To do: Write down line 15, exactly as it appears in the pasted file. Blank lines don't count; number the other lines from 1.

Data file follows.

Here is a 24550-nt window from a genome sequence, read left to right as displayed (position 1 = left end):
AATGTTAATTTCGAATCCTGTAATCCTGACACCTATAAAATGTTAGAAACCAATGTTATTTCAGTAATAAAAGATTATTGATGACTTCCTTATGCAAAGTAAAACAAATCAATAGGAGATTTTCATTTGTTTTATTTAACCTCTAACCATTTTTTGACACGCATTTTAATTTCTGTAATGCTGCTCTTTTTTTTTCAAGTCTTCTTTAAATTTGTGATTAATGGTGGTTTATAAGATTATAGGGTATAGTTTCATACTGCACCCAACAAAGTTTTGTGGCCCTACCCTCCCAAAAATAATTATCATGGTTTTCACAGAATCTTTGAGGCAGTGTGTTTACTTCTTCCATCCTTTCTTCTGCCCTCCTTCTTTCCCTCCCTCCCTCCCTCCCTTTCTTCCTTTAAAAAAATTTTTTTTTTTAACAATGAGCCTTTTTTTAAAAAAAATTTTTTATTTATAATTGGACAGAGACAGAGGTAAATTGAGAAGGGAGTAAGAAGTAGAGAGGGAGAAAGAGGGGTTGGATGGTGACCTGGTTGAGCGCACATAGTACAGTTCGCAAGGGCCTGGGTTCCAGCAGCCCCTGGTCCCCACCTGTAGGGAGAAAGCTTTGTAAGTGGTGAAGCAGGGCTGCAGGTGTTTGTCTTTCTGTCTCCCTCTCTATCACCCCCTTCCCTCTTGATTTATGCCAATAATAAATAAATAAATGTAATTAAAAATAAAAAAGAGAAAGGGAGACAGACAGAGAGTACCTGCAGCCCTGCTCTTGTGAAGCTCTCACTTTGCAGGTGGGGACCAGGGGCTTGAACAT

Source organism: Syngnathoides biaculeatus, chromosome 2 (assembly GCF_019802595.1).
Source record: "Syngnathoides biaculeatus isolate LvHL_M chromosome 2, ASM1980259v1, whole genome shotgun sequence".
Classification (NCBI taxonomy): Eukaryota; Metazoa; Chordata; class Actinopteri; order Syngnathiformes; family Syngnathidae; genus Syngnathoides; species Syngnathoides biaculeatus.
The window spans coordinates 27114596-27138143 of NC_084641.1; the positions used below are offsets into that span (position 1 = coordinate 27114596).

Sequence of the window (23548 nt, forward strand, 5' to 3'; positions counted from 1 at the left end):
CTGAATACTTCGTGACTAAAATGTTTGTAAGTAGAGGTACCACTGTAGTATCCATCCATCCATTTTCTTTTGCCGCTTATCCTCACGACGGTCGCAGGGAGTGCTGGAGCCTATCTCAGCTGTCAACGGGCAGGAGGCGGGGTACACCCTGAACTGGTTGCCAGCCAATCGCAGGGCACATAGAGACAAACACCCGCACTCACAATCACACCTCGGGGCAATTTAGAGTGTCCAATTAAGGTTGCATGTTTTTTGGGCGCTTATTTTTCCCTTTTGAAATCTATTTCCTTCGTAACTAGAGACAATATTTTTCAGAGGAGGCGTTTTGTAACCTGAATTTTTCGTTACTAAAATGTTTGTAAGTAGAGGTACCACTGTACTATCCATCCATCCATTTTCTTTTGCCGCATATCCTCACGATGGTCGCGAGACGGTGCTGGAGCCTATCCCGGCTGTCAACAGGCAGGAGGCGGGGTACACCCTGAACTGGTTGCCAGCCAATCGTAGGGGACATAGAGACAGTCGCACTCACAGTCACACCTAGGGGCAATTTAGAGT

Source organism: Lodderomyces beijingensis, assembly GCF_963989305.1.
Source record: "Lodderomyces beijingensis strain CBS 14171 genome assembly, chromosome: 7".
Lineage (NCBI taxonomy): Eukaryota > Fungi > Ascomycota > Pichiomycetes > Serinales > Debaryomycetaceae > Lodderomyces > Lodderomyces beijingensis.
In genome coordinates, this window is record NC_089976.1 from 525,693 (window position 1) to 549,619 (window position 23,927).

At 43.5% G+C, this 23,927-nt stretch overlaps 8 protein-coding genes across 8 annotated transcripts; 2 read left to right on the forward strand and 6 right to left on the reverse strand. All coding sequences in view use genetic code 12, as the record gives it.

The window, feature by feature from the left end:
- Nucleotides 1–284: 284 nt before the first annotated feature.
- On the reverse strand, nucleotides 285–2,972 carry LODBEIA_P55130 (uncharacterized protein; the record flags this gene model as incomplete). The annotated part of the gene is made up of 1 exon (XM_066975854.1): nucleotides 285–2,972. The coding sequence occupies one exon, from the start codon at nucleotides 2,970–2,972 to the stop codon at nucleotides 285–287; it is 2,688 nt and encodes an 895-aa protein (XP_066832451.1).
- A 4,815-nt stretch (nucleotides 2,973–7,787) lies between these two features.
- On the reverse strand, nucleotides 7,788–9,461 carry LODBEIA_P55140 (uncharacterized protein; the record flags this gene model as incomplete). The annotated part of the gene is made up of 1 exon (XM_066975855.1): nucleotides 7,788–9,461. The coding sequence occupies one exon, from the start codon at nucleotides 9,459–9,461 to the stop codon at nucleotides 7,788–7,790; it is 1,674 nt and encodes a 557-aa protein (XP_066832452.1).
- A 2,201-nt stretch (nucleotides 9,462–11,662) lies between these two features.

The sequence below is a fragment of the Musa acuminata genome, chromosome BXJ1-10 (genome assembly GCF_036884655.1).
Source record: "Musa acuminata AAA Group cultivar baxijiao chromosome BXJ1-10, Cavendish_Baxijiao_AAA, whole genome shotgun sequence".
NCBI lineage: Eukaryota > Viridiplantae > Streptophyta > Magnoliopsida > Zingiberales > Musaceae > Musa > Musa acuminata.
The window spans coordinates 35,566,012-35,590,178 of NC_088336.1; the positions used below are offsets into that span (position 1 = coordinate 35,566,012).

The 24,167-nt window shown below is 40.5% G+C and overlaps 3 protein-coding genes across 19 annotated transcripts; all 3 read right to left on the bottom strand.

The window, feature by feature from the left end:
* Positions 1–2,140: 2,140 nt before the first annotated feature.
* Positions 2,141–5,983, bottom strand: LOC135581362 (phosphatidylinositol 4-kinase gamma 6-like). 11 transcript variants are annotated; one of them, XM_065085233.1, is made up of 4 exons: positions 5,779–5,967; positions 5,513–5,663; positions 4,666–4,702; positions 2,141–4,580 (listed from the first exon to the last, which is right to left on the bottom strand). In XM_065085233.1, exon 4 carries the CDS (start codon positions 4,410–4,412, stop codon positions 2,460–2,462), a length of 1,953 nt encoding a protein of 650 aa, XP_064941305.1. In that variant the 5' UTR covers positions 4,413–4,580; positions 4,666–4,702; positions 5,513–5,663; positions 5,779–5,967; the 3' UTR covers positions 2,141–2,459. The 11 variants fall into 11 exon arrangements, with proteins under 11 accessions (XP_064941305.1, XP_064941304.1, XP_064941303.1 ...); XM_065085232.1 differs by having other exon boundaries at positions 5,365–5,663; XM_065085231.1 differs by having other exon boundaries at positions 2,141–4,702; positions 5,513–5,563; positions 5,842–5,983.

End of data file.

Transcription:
- Nucleotides 1–284: 284 nt before the first annotated feature.